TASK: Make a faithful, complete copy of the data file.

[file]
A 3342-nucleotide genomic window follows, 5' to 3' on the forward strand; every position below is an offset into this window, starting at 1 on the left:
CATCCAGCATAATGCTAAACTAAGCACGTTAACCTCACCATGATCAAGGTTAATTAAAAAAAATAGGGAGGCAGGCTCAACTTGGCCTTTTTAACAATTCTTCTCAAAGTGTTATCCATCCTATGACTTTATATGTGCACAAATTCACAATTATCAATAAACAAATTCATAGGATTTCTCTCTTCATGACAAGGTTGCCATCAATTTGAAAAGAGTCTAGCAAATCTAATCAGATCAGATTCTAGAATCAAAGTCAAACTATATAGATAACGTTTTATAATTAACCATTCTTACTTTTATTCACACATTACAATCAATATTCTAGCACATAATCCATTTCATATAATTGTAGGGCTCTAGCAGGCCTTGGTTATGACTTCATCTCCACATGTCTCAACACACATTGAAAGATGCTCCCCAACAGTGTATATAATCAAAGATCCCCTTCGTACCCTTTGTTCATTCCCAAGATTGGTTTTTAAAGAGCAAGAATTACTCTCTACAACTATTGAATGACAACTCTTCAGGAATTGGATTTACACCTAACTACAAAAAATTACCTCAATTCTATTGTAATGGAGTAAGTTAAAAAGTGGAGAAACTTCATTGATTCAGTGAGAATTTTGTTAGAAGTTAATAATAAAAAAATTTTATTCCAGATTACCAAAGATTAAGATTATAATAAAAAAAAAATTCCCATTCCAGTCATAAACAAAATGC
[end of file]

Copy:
A 3342-nucleotide genomic window follows, 5' to 3' on the forward strand; every position below is an offset into this window, starting at 1 on the left:
CATCCAGCATAATGCTAAACTAAGCACGTTAACCTCACCATGATCAAGGTTAATTAAAAAAAATAGGGAGGCAGGCTCAACTTGGCCTTTTTAACAATTCTTCTCAAAGTGTTATCCATCCTATGACTTTATATGTGCACAAATTCACAATTATCAATAAACAAATTCATAGGATTTCTCTCTTCATGACAAGGTTGCCATCAATTTGAAAAGAGTCTAGCAAATCTAATCAGATCAGATTCTAGAATCAAAGTCAAACTATATAGATAACGTTTTATAATTAACCATTCTTACTTTTATTCACACATTACAATCAATATTCTAGCACATAATCCATTTCATATAATTGTAGGGCTCTAGCAGGCCTTGGTTATGACTTCATCTCCACATGTCTCAACACACATTGAAAGATGCTCCCCAACAGTGTATATAATCAAAGATCCCCTTCGTACCCTTTGTTCATTCCCAAGATTGGTTTTTAAAGAGCAAGAATTACTCTCTACAACTATTGAATGACAACTCTTCAGGAATTGGATTTACACCTAACTACAAAAAATTACCTCAATTCTATTGTAATGGAGTAAGTTAAAAAGTGGAGAAACTTCATTGATTCAGTGAGAATTTTGTTAGAAGTTAATAATAAAAAAATTTTATTCCAGATTACCAAAGATTAAGATTATAATAAAAAAAAAATTCCCATTCCAGTCATAAACAAAATGC